Appellant also claims that the gun introduced into evidence was the result of an illegal search and seizure.   When the officers came to appellant's home to investigate the reports of rape, they told appellant hat they knew he had a gun and it would be best for him to get it rather than for the officers to turn the car upside down looking for it.   The appellant contends that the production of a gun under compulsion amounts to a search without consent.   This argument is without merit, first because appellant failed to object to the admission of the gun into evidence at the trial and is now precluded from raising the issue on appeal (People v. Cockrell, 63 Cal.2d 659, 667, 47 Cal.Rptr. 788, 408 P.2d 116) and, secondly, the search was incidental to the arrest and as such is valid.  (Wilson v. Superior Court etc., 46 Cal.2d 291, 294 P.2d 36.)

 Appellant also contends that when he was committed as a mentally disordered sex offender he was (1) not certified in the manner prescribed by Welfare and Institutions Code section 5501, and (2) not advised of his rights to reply and produce witnesses as required by Welfare and Institutions Code section 5503.   The Attorney General concedes this irregularity.   Such irregularities constitute a denial of procedural due process.  (In re Kramer, 257 Cal.App.2d 287, 64 Cal.Rptr. 686.)   Appellant is no longer confined as a mentally disordered sex offender, but this fact does not render the irregularities leading to his commitment moot.  (People v. Succop, 67 Cal.2d 785, 63 Cal.Rptr. 569, 433 P.2d 473.)   The relief to which he is entitled is credit for the time served under commitment as a mentally disordered sex offender on the sentence he is now serving for his rape convictions.  (People v. Foster, 67 Cal.2d 604, 63 Cal.Rptr. 288, 432 P.2d 976).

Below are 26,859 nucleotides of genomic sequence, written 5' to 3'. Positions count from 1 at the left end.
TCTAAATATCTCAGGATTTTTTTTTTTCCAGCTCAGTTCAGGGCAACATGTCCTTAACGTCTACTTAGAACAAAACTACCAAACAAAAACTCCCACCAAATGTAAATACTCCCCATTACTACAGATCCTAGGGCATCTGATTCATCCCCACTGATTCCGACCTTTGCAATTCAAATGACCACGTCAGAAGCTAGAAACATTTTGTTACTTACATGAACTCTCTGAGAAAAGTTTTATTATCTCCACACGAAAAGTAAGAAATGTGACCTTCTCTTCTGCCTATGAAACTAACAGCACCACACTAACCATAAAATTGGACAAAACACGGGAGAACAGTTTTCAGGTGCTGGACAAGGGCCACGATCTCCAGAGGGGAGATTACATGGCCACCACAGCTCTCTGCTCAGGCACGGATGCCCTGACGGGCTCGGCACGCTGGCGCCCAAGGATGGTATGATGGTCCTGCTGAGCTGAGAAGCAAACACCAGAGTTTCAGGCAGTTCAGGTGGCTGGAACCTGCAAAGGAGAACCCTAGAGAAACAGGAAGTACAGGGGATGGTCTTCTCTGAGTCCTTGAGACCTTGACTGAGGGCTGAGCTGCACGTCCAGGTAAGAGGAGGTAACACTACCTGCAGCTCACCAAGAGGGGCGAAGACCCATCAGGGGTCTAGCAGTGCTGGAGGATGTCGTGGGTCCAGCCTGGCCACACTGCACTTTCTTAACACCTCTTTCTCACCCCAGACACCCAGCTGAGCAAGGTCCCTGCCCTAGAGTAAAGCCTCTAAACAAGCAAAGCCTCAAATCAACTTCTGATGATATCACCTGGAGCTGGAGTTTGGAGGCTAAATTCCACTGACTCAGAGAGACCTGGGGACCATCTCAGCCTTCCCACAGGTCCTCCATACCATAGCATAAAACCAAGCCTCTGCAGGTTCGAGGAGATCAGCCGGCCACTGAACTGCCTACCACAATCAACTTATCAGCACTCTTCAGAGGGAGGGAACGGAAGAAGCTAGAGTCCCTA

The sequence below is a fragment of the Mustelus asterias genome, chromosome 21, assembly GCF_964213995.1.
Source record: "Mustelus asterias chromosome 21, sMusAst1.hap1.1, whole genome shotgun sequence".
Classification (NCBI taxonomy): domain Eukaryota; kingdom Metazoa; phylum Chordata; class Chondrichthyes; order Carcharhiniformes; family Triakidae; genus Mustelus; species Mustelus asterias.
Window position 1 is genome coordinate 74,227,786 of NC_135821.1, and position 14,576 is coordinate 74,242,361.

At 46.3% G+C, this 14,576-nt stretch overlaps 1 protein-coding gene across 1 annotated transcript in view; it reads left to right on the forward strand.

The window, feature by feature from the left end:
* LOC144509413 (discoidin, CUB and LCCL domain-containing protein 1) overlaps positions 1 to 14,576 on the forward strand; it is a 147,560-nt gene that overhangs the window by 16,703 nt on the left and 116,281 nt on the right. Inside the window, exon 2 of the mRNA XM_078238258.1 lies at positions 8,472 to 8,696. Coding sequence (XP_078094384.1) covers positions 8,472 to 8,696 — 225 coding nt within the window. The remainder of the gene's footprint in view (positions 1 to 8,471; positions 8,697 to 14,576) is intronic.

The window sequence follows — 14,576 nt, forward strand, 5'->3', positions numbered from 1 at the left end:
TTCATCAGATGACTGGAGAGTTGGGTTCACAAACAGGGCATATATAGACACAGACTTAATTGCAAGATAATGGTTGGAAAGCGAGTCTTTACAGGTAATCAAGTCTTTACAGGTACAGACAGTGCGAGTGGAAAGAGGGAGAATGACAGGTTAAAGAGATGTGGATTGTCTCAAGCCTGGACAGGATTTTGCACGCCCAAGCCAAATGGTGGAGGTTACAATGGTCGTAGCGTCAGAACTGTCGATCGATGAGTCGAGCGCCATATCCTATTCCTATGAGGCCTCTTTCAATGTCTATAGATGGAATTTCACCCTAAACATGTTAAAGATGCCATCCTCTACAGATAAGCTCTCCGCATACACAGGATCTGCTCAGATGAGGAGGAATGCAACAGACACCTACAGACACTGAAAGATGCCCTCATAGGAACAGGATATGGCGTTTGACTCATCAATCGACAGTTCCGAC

Appellant's contention that the denial of his motion for probation should be set aside is without merit.   The trial judge was precluded from granting probation by the failure of the district attorney to concur in the granting of this motion.  (Pen.Code, § 1203.)

It is concluded that the orders finding appellant to be a mentally disordered sex offender and committing him for an indefinite time are vacated and credit is directed to be given on any sentence for the time spent under the vacated orders.

The judgment of conviction in all other respects is affirmed.


FOOTNOTE.   In In re Lopez, 62 Cal.2d 368, 381, 42 Cal.Rptr. 188, 198, 398 P.2d 380, 390, the court stated:  “Unlimited retroactive application of Escobedo would result in the reconsideration of countless cases that were correctly decided under the law in force at the time of trial;  in many such cases witnesses and evidence would no longer be available.   Many hardened and dangerous criminal would glean the greatest profit from unlimited retroactivity;  they serve lengthy sentences imposed long ago;  their cases thus offer the least likelihood of successful retrial.   To require a general release of prisoners of undoubted guilt would be to cripple the orderly administration of the criminal laws.  [Citations.]”